Some people spend years trying to master professional photography techniques, not knowing that a few easy iPhone photography skills are all they need for incredible iPhone photography. While DSLRs and mirrorless cameras still have their advantages, especially as a professional tool, the iPhone, with each new generation, is closing the gap.
In this article, we’ll share eight iPhone photography tips, tricks, and hidden camera features for beginner to intermediate photographers. However, most of the principles we’ve highlighted below go beyond your camera phone and can be used on any camera you use, be it for leisure photography or content creation purposes for your web page.
- Exposure Settings for iPhone
- Lock Focus
- Try Low Angles
- Compositional Grid
- Show Depth in Photos
- Burst Mode for Action Shots
- Capture Detail
A big thank you to Pye Jirsa of SLR Lounge for giving us permission to use these photos. See more of his iPhone Tips and Tricks here.
1) Learn to Adjust Your Exposure Settings on the iPhone
Most phone camera apps and the native camera apps on mobile devices facilitate the increase or decrease of exposure settings, just like Mirrorless and DSLR cameras. For the built-in iPhone camera, one can adjust this setting by tapping and holding any part of the screen and dragging your finger either up or down by holding the sun icon to find a suitable exposure setting. However, in some other camera apps, you can manually key in some camera settings such as ISO, Aperture, and shutter speed.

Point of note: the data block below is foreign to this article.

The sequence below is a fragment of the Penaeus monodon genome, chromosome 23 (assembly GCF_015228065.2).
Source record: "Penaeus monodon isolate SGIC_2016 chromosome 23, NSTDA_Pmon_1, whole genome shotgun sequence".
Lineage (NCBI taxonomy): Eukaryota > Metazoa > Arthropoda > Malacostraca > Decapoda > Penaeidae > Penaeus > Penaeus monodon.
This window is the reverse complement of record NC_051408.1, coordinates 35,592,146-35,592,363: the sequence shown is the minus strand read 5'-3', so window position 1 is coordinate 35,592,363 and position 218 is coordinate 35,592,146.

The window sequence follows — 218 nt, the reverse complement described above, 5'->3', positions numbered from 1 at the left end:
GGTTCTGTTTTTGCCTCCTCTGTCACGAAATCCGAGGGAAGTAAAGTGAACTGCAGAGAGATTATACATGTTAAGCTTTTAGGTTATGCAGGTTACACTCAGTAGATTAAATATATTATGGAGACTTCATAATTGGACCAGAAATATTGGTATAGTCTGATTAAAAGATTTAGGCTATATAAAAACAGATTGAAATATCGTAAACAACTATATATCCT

2) Keep Your Photos “Simple” and Clutter-Free
Taking good photos with your iPhone often starts with keeping the pictures you take as simple as possible. Beginners in photography often over complicate their pictures by having too many details in the scene, distracting the viewer. It isn’t easy to create a beautiful composition out of a busy scene.
All you need to create a perfect picture is just one interesting subject. In fact, it is way easier to create a strong composition with one subject in the picture as opposed to one with many. You do not have to worry about the empty space left in the picture with only one subject in the frame as it helps the subject pop out even more. This empty space in photography is referred to as negative space.
Before clicking the shutter button, it is also extremely important to scan the scene for any distracting elements. This can be done by changing your viewpoint or moving closer to your subject in order to hide the distracting elements from your photo. Photos with one subject are perfect for sharing on social media platforms such as Instagram and are likely to project better on smaller screens such as smartphones.
3) Lock Focus on Subjects